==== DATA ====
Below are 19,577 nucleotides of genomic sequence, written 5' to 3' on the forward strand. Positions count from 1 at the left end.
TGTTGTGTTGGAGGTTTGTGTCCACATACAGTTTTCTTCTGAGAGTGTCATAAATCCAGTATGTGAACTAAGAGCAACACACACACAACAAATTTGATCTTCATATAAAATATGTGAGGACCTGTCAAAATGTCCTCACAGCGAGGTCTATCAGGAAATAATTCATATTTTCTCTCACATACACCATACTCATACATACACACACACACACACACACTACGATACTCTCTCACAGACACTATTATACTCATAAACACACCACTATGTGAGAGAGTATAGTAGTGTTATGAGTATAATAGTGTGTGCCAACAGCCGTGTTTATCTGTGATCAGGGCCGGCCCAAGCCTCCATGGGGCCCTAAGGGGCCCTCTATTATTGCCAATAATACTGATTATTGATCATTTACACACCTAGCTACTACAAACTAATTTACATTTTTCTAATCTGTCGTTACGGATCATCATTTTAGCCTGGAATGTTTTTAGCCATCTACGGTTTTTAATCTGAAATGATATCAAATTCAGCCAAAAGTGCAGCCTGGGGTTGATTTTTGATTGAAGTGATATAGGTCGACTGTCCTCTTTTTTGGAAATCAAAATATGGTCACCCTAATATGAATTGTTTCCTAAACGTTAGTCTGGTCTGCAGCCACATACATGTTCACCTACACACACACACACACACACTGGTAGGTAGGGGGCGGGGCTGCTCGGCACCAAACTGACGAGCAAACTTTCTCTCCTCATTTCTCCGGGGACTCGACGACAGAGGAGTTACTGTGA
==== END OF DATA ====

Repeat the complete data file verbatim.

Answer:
Below are 19,577 nucleotides of genomic sequence, written 5' to 3' on the forward strand. Positions count from 1 at the left end.
TGTTGTGTTGGAGGTTTGTGTCCACATACAGTTTTCTTCTGAGAGTGTCATAAATCCAGTATGTGAACTAAGAGCAACACACACACAACAAATTTGATCTTCATATAAAATATGTGAGGACCTGTCAAAATGTCCTCACAGCGAGGTCTATCAGGAAATAATTCATATTTTCTCTCACATACACCATACTCATACATACACACACACACACACACACTACGATACTCTCTCACAGACACTATTATACTCATAAACACACCACTATGTGAGAGAGTATAGTAGTGTTATGAGTATAATAGTGTGTGCCAACAGCCGTGTTTATCTGTGATCAGGGCCGGCCCAAGCCTCCATGGGGCCCTAAGGGGCCCTCTATTATTGCCAATAATACTGATTATTGATCATTTACACACCTAGCTACTACAAACTAATTTACATTTTTCTAATCTGTCGTTACGGATCATCATTTTAGCCTGGAATGTTTTTAGCCATCTACGGTTTTTAATCTGAAATGATATCAAATTCAGCCAAAAGTGCAGCCTGGGGTTGATTTTTGATTGAAGTGATATAGGTCGACTGTCCTCTTTTTTGGAAATCAAAATATGGTCACCCTAATATGAATTGTTTCCTAAACGTTAGTCTGGTCTGCAGCCACATACATGTTCACCTACACACACACACACACACACTGGTAGGTAGGGGGCGGGGCTGCTCGGCACCAAACTGACGAGCAAACTTTCTCTCCTCATTTCTCCGGGGACTCGACGACAGAGGAGTTACTGTGA